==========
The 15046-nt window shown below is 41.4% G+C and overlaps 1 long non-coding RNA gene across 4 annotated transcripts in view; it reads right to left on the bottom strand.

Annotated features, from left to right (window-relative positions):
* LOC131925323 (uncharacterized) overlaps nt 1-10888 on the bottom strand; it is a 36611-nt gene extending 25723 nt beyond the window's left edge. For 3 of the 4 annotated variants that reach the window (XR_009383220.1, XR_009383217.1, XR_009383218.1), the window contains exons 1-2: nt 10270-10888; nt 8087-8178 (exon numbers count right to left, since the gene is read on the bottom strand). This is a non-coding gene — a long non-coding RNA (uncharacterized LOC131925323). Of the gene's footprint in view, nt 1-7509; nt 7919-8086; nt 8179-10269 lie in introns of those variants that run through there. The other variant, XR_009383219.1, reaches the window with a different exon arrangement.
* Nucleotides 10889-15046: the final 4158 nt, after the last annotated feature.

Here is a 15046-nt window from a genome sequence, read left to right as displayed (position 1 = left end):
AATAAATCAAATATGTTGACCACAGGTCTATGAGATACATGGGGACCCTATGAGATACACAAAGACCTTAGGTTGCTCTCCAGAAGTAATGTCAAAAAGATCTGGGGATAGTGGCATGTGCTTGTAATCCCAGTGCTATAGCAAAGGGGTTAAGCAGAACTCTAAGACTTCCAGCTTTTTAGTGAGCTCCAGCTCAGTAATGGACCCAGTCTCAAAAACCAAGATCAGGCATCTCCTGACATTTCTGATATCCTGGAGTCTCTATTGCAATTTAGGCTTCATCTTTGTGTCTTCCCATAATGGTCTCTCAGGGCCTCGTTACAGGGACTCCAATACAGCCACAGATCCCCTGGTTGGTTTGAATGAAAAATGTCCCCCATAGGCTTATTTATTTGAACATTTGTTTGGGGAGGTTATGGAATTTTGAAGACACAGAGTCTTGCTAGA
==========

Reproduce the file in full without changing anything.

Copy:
The 15046-nt window shown below is 41.4% G+C and overlaps 1 long non-coding RNA gene across 4 annotated transcripts in view; it reads right to left on the bottom strand.

Annotated features, from left to right (window-relative positions):
* LOC131925323 (uncharacterized) overlaps nt 1-10888 on the bottom strand; it is a 36611-nt gene extending 25723 nt beyond the window's left edge. For 3 of the 4 annotated variants that reach the window (XR_009383220.1, XR_009383217.1, XR_009383218.1), the window contains exons 1-2: nt 10270-10888; nt 8087-8178 (exon numbers count right to left, since the gene is read on the bottom strand). This is a non-coding gene — a long non-coding RNA (uncharacterized LOC131925323). Of the gene's footprint in view, nt 1-7509; nt 7919-8086; nt 8179-10269 lie in introns of those variants that run through there. The other variant, XR_009383219.1, reaches the window with a different exon arrangement.
* Nucleotides 10889-15046: the final 4158 nt, after the last annotated feature.

Here is a 15046-nt window from a genome sequence, read left to right as displayed (position 1 = left end):
AATAAATCAAATATGTTGACCACAGGTCTATGAGATACATGGGGACCCTATGAGATACACAAAGACCTTAGGTTGCTCTCCAGAAGTAATGTCAAAAAGATCTGGGGATAGTGGCATGTGCTTGTAATCCCAGTGCTATAGCAAAGGGGTTAAGCAGAACTCTAAGACTTCCAGCTTTTTAGTGAGCTCCAGCTCAGTAATGGACCCAGTCTCAAAAACCAAGATCAGGCATCTCCTGACATTTCTGATATCCTGGAGTCTCTATTGCAATTTAGGCTTCATCTTTGTGTCTTCCCATAATGGTCTCTCAGGGCCTCGTTACAGGGACTCCAATACAGCCACAGATCCCCTGGTTGGTTTGAATGAAAAATGTCCCCCATAGGCTTATTTATTTGAACATTTGTTTGGGGAGGTTATGGAATTTTGAAGACACAGAGTCTTGCTAGA